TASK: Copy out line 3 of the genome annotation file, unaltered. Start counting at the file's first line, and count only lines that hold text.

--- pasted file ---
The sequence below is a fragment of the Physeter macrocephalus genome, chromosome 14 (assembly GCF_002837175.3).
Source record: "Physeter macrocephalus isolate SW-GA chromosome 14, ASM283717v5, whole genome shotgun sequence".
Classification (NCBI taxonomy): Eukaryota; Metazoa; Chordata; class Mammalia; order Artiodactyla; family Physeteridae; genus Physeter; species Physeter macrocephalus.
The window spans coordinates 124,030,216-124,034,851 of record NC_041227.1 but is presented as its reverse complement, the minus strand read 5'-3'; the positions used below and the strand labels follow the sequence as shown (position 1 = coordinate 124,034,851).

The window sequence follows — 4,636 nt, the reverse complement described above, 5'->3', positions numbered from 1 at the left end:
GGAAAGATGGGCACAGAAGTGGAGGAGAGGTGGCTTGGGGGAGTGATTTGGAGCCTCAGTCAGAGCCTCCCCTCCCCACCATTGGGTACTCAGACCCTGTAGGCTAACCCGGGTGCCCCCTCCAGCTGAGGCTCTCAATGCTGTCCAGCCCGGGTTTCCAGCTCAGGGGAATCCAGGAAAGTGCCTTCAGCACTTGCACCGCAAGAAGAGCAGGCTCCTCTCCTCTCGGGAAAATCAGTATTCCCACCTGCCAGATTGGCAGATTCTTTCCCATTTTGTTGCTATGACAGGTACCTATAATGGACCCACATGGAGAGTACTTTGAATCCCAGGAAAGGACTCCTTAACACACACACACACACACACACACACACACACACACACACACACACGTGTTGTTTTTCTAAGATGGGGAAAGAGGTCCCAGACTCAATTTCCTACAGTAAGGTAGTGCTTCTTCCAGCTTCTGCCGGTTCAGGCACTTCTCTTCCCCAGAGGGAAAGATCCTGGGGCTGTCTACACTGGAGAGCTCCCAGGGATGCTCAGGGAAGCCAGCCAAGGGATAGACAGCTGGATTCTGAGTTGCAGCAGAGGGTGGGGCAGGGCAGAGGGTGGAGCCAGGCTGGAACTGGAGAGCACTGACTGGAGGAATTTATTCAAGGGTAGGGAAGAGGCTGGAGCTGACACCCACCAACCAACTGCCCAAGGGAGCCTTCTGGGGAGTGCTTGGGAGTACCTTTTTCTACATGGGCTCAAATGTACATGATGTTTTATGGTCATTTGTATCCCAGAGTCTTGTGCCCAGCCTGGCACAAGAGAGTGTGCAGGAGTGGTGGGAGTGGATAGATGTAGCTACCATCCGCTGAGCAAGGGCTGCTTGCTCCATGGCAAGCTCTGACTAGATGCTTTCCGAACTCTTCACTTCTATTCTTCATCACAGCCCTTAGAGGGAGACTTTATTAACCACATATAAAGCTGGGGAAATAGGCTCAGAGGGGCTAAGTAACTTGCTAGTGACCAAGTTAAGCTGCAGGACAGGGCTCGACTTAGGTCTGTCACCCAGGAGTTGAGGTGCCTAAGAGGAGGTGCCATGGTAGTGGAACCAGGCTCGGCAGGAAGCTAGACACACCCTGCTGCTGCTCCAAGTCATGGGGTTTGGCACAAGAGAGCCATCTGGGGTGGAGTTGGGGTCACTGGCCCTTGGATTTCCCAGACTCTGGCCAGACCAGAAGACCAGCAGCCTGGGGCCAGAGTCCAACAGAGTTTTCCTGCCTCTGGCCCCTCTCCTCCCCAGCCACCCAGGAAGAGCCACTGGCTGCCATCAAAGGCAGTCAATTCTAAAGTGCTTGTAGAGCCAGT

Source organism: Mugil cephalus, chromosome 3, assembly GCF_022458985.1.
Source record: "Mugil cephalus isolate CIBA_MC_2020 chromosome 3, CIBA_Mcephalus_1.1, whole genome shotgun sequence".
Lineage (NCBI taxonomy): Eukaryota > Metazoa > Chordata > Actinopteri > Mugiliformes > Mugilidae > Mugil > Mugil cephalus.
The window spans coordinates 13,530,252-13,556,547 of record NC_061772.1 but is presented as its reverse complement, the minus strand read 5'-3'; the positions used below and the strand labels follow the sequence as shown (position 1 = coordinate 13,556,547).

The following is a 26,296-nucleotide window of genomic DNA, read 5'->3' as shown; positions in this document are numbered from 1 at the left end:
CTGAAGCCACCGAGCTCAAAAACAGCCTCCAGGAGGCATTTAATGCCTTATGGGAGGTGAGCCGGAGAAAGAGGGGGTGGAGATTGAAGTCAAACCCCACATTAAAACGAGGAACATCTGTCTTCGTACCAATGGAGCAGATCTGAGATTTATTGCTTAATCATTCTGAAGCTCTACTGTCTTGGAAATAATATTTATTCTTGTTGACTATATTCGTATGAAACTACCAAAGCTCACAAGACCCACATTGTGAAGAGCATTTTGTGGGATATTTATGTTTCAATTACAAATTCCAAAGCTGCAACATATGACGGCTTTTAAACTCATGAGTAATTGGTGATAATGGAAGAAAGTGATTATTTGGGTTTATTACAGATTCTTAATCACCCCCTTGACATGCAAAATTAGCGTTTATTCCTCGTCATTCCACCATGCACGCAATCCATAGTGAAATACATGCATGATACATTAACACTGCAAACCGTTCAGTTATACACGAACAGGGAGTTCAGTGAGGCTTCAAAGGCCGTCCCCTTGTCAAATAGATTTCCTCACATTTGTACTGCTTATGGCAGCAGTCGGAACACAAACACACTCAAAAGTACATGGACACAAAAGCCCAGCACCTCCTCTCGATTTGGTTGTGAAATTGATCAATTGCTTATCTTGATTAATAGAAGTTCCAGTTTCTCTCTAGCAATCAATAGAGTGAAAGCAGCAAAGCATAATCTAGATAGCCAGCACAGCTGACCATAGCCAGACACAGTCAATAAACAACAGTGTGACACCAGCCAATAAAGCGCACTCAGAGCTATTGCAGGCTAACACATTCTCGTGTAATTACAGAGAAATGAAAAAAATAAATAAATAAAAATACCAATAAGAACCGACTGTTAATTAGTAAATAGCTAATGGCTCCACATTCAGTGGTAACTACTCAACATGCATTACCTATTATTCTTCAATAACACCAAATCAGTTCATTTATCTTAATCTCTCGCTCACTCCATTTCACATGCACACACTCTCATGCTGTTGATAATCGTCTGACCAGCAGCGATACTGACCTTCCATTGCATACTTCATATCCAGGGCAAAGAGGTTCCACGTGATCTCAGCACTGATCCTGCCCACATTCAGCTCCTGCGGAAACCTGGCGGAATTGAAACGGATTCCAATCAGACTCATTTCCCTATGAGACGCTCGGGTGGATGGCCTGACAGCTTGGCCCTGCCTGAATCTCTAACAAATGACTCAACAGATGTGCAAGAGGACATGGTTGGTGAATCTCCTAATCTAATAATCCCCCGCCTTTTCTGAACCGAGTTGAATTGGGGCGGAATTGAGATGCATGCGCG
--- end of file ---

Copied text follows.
Classification (NCBI taxonomy): Eukaryota; Metazoa; Chordata; class Mammalia; order Artiodactyla; family Physeteridae; genus Physeter; species Physeter macrocephalus.